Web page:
Miriam Horn is the author of Rancher, Farmer, Fisherman: Conservation Heroes of the American Heartland. From her Q&A with Deborah Kalb:
Q: Your new book focuses on five different people. How did you pick them, and what do they have in common?--Marshal Zeringue
A: I had an idea for a book that would look at unsung heroes who are producing food at industrial scale, living in conservative regions of the country. I threw out a wide net, and got to know the candidates.
I spent time as a kid on a farm in California. In my 20s I worked for the Forest Service, and met people in logging and ranching. I work at the Environmental Defense Fund and have for 12 years. It’s unusual in seeking out partners in worlds a lot of environmentalists don’t see potential partners in.
My most important search engine was my colleagues at EDF. I ended up with dozens of possible stories. I was thinking about a coherent [story].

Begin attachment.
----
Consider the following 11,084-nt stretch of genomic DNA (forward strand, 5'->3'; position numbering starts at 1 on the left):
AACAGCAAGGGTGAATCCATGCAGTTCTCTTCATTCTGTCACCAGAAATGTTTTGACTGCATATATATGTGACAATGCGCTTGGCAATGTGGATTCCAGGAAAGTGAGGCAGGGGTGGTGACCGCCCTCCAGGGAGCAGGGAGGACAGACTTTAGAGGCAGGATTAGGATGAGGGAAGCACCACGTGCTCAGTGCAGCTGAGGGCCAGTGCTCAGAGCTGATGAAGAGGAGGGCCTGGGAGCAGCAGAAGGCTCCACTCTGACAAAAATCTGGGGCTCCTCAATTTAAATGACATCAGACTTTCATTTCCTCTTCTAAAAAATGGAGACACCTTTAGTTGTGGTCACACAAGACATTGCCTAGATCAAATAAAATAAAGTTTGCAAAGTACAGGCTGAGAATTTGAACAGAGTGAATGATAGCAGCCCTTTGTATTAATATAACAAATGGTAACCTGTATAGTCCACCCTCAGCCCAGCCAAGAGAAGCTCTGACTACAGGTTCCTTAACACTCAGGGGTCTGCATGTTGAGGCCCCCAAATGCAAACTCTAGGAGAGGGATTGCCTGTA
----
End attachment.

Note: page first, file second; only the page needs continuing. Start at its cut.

Many of them lived in the middle of the country, and it could be a journey of sorts, an opportunity to look at different ecosystems, the challenges the mountain ecosystems and high plains were facing, large-scale crop producers.
Then there was the storyteller’s instinct—who had the richest story, voice, and face—it’s also being made into a movie. They are people who bring different dimensions to it.
Once I settled on a journey down the Mississippi, then it pretty much zoomed me in on who the five should be.
What they have in common—they are all quite traditional in their values. They’re...[read on]